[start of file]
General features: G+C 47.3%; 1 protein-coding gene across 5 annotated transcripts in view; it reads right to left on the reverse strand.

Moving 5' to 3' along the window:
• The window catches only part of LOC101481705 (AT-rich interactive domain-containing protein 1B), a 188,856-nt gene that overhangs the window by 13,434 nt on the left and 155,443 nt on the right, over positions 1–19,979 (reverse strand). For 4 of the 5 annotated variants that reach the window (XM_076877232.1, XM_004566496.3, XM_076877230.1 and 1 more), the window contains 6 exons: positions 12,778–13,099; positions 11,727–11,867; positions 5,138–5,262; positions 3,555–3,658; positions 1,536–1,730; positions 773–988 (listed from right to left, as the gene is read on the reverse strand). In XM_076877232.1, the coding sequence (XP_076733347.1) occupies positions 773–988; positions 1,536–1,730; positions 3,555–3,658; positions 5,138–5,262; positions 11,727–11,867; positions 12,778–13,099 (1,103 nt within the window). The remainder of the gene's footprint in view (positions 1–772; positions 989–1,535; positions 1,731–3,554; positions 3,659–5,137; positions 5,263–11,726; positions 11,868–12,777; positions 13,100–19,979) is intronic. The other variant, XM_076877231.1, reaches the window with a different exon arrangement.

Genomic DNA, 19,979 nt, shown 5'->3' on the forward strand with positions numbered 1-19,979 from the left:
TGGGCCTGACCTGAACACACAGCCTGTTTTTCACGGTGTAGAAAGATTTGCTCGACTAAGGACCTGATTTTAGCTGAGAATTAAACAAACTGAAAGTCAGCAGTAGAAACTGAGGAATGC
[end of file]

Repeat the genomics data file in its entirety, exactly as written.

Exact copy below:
General features: G+C 47.3%; 1 protein-coding gene across 5 annotated transcripts in view; it reads right to left on the reverse strand.

Moving 5' to 3' along the window:
• The window catches only part of LOC101481705 (AT-rich interactive domain-containing protein 1B), a 188,856-nt gene that overhangs the window by 13,434 nt on the left and 155,443 nt on the right, over positions 1–19,979 (reverse strand). For 4 of the 5 annotated variants that reach the window (XM_076877232.1, XM_004566496.3, XM_076877230.1 and 1 more), the window contains 6 exons: positions 12,778–13,099; positions 11,727–11,867; positions 5,138–5,262; positions 3,555–3,658; positions 1,536–1,730; positions 773–988 (listed from right to left, as the gene is read on the reverse strand). In XM_076877232.1, the coding sequence (XP_076733347.1) occupies positions 773–988; positions 1,536–1,730; positions 3,555–3,658; positions 5,138–5,262; positions 11,727–11,867; positions 12,778–13,099 (1,103 nt within the window). The remainder of the gene's footprint in view (positions 1–772; positions 989–1,535; positions 1,731–3,554; positions 3,659–5,137; positions 5,263–11,726; positions 11,868–12,777; positions 13,100–19,979) is intronic. The other variant, XM_076877231.1, reaches the window with a different exon arrangement.

Genomic DNA, 19,979 nt, shown 5'->3' on the forward strand with positions numbered 1-19,979 from the left:
TGGGCCTGACCTGAACACACAGCCTGTTTTTCACGGTGTAGAAAGATTTGCTCGACTAAGGACCTGATTTTAGCTGAGAATTAAACAAACTGAAAGTCAGCAGTAGAAACTGAGGAATGC